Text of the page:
The South has troubadors, and courtly love, and damsels in distress: all the usual accoutrements of high medieval fantasy. It's not really Provence so much as Acquitaine, but the battle of Langue d'Oc vs Langue d'Oeil is fought again. The North has steel and warriors, and the will to use them.
Kay has engineered a clash of cultures in a rich pseudo-historical milieu, with strong characters you can believe and identify with. They, too, have doubts and feelings. Some of the northern killers are good people shaped by their culture; some of the southerners are thieves and villains. Although the readers' general sympathies are with the southerners, the northern point of view is equally well presented. It can be exhiliarating and heart-breaking by turns, reading this marvellous book.
Strongly recommended, as are most of Kay's works.
on January 30, 2007
Here is a story, in the best sense. A book with many pages to read (a very good feature, in this case, so it doesn't end too soon). Although a paperback, and - in our days - cheap compared to other books, this story shows neither skrimping nor derivation from other stories. There are no misprints nor bad grammar nor spelling mistakes. Okay, with all that being true, what IS in this book?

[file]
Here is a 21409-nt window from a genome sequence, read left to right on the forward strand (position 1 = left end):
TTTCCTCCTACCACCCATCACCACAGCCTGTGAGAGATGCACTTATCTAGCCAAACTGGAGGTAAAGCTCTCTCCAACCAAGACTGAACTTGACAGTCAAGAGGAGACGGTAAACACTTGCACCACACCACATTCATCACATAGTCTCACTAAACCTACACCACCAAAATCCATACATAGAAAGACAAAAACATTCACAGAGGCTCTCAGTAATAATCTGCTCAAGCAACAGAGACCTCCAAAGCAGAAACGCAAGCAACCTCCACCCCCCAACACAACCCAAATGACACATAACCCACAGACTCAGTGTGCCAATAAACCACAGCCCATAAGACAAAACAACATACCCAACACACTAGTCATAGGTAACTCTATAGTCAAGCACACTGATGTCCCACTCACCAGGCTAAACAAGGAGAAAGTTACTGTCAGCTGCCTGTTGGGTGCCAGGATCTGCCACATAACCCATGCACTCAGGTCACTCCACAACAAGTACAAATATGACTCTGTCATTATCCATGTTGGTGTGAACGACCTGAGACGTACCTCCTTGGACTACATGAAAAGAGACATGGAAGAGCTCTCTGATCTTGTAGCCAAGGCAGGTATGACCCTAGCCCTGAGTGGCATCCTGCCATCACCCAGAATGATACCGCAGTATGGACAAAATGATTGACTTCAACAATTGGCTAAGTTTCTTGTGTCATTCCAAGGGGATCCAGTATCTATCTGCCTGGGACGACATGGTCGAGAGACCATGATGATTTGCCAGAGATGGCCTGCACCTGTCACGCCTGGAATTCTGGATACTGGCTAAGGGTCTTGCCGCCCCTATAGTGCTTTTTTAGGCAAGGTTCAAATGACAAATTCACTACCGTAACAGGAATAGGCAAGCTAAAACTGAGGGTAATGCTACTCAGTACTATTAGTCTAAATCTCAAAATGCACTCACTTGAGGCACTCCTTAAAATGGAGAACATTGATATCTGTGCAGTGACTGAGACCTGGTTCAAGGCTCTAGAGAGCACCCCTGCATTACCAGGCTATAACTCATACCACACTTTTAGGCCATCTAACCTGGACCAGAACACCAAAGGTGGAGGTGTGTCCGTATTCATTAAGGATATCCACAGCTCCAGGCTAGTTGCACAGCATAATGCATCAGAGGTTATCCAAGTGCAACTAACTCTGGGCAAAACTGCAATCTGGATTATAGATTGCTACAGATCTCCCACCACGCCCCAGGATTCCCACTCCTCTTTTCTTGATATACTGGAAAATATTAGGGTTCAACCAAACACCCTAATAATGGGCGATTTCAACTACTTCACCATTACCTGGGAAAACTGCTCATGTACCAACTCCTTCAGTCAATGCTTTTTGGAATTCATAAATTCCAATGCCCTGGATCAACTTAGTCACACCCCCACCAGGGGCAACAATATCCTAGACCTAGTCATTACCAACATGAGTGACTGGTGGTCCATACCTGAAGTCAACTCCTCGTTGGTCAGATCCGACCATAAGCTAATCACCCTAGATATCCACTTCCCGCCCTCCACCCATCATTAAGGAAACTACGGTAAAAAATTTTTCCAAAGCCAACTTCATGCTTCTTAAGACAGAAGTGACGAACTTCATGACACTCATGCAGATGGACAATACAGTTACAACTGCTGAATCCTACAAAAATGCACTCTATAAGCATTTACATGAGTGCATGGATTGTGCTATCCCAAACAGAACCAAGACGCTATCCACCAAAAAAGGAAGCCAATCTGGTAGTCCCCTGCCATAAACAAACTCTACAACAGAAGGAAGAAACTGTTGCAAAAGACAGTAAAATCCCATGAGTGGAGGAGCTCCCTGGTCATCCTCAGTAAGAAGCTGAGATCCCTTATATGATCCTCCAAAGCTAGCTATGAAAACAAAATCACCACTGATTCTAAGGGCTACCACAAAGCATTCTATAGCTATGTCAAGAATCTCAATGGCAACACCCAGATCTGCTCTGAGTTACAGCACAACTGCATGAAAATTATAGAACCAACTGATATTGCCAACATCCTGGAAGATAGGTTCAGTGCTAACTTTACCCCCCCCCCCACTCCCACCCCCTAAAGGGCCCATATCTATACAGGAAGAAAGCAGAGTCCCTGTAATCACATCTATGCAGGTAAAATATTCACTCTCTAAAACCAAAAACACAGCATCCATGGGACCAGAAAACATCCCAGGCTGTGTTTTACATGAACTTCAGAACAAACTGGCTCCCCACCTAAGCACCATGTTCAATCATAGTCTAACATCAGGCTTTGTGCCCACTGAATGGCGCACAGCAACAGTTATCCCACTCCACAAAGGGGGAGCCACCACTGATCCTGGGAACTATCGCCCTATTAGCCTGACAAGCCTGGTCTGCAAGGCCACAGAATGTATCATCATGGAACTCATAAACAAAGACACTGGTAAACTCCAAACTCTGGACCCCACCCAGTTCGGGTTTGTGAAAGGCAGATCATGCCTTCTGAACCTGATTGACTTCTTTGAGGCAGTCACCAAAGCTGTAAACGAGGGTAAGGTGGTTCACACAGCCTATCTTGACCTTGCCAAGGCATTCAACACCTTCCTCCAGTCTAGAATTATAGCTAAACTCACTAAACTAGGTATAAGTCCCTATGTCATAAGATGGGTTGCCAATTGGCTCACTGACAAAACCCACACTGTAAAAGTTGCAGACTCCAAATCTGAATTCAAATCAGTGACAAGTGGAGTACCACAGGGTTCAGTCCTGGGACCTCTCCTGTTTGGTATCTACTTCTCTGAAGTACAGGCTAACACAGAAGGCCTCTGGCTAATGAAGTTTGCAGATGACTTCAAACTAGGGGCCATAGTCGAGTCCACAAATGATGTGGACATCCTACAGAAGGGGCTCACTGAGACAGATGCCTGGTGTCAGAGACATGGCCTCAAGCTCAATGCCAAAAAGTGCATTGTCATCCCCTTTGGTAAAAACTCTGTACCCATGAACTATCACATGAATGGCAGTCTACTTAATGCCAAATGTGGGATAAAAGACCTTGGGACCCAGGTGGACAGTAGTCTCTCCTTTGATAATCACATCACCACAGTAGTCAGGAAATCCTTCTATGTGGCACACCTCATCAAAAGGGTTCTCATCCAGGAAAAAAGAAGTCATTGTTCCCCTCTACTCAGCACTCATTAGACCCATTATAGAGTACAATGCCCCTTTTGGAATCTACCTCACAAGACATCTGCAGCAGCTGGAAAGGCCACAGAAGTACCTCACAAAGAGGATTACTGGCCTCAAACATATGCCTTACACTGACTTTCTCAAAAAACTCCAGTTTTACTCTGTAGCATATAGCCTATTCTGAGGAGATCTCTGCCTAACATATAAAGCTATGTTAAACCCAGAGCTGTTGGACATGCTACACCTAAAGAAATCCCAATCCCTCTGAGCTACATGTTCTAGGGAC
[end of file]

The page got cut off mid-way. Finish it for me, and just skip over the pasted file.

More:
I reveal no secrets by saying that it is a story about one land - a place very much like medieval Provence. It has grown distinct from neighbouring countries through the encouragement of the art of troubadours. Some battles occur, and there is magic, but not in the way of other books called "sword and sorcery". All is very much as our own real day-to-day world, with the strong feelings and agonies/ecstasies that come to us out of a world which shows no signs of anything exceptional. It is just a day-to-day world. And miracles occur! Life provides tremendous surprises!